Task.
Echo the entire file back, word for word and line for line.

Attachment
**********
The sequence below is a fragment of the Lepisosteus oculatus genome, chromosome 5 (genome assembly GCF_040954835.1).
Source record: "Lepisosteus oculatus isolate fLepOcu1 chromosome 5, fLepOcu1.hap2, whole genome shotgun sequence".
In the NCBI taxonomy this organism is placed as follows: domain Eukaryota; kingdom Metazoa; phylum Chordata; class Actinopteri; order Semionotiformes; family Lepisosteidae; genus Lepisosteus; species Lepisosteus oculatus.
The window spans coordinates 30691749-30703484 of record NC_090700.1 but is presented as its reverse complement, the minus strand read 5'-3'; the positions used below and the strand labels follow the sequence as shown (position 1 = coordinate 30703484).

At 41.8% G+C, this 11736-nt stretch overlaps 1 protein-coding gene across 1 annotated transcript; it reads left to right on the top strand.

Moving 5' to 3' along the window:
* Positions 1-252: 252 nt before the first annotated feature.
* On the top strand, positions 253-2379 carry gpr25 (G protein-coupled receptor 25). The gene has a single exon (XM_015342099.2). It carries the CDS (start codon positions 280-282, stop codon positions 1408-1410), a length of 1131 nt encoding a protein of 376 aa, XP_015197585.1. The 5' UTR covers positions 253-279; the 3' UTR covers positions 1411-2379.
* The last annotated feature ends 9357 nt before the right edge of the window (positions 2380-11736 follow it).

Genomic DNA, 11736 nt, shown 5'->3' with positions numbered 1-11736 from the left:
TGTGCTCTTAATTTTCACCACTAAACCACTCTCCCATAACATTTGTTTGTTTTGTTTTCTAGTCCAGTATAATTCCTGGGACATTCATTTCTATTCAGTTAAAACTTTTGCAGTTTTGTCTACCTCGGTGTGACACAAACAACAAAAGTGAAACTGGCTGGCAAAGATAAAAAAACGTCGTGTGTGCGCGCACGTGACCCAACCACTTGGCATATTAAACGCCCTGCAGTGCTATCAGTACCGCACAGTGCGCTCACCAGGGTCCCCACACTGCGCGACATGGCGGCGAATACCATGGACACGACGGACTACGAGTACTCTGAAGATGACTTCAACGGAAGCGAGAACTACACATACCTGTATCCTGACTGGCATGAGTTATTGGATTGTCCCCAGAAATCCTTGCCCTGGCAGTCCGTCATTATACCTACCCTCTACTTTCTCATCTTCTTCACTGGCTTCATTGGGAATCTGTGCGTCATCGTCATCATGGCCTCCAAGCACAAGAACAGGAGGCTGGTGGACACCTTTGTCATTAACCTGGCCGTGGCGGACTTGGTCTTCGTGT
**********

The sequence below is a fragment of the Lepisosteus oculatus genome, chromosome 5 (genome assembly GCF_040954835.1).
Source record: "Lepisosteus oculatus isolate fLepOcu1 chromosome 5, fLepOcu1.hap2, whole genome shotgun sequence".
In the NCBI taxonomy this organism is placed as follows: domain Eukaryota; kingdom Metazoa; phylum Chordata; class Actinopteri; order Semionotiformes; family Lepisosteidae; genus Lepisosteus; species Lepisosteus oculatus.
The window spans coordinates 30691749-30703484 of record NC_090700.1 but is presented as its reverse complement, the minus strand read 5'-3'; the positions used below and the strand labels follow the sequence as shown (position 1 = coordinate 30703484).

At 41.8% G+C, this 11736-nt stretch overlaps 1 protein-coding gene across 1 annotated transcript; it reads left to right on the top strand.

Moving 5' to 3' along the window:
* Positions 1-252: 252 nt before the first annotated feature.
* On the top strand, positions 253-2379 carry gpr25 (G protein-coupled receptor 25). The gene has a single exon (XM_015342099.2). It carries the CDS (start codon positions 280-282, stop codon positions 1408-1410), a length of 1131 nt encoding a protein of 376 aa, XP_015197585.1. The 5' UTR covers positions 253-279; the 3' UTR covers positions 1411-2379.
* The last annotated feature ends 9357 nt before the right edge of the window (positions 2380-11736 follow it).

Genomic DNA, 11736 nt, shown 5'->3' with positions numbered 1-11736 from the left:
TGTGCTCTTAATTTTCACCACTAAACCACTCTCCCATAACATTTGTTTGTTTTGTTTTCTAGTCCAGTATAATTCCTGGGACATTCATTTCTATTCAGTTAAAACTTTTGCAGTTTTGTCTACCTCGGTGTGACACAAACAACAAAAGTGAAACTGGCTGGCAAAGATAAAAAAACGTCGTGTGTGCGCGCACGTGACCCAACCACTTGGCATATTAAACGCCCTGCAGTGCTATCAGTACCGCACAGTGCGCTCACCAGGGTCCCCACACTGCGCGACATGGCGGCGAATACCATGGACACGACGGACTACGAGTACTCTGAAGATGACTTCAACGGAAGCGAGAACTACACATACCTGTATCCTGACTGGCATGAGTTATTGGATTGTCCCCAGAAATCCTTGCCCTGGCAGTCCGTCATTATACCTACCCTCTACTTTCTCATCTTCTTCACTGGCTTCATTGGGAATCTGTGCGTCATCGTCATCATGGCCTCCAAGCACAAGAACAGGAGGCTGGTGGACACCTTTGTCATTAACCTGGCCGTGGCGGACTTGGTCTTCGTGT